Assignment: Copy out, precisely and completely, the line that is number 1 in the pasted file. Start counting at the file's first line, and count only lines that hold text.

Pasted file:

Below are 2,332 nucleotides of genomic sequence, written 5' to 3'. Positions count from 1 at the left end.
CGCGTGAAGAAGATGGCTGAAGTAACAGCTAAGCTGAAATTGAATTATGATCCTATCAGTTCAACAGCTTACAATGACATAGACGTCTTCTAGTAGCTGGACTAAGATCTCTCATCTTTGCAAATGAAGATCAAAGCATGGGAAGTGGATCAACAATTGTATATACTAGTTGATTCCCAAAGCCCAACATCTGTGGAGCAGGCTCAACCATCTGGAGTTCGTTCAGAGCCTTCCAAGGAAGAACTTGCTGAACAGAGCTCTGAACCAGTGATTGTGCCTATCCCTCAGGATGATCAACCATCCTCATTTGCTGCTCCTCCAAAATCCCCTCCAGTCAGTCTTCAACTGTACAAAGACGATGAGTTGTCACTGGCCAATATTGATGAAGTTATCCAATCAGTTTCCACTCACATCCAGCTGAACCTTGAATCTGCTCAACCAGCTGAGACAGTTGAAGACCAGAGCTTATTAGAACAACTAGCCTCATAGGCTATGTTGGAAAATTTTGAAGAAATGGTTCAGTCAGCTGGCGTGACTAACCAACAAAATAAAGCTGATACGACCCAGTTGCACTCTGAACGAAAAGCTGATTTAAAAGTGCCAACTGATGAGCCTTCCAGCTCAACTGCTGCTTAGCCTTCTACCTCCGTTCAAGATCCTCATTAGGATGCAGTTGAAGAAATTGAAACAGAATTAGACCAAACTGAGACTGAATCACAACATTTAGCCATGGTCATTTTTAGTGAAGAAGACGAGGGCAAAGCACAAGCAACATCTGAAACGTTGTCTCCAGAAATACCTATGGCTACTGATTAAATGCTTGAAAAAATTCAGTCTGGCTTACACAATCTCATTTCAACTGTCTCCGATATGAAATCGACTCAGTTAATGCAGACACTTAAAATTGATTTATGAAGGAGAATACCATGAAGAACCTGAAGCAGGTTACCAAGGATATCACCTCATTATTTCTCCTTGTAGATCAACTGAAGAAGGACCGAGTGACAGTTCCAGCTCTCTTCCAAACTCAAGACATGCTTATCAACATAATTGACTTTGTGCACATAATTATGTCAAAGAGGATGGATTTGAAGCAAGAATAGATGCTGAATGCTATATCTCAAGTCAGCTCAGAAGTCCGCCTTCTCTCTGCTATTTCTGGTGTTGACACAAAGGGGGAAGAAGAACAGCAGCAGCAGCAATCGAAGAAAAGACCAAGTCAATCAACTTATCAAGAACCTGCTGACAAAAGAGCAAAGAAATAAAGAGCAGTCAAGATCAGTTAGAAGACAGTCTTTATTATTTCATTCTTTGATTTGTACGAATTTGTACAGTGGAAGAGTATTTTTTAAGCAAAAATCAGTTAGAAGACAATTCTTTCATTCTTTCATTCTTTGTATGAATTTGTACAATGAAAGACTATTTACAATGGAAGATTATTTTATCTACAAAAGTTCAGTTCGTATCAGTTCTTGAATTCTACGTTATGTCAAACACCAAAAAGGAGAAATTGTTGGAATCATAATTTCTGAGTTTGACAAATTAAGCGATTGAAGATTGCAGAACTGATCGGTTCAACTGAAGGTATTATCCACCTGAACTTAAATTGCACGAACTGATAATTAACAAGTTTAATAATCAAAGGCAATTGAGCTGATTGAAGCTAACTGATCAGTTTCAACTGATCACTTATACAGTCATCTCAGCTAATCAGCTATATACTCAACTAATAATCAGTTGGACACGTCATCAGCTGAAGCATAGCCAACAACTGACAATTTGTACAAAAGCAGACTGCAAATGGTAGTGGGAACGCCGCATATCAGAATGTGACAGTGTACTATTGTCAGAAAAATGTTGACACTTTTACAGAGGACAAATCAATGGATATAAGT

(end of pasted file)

Below are 2,332 nucleotides of genomic sequence, written 5' to 3'. Positions count from 1 at the left end.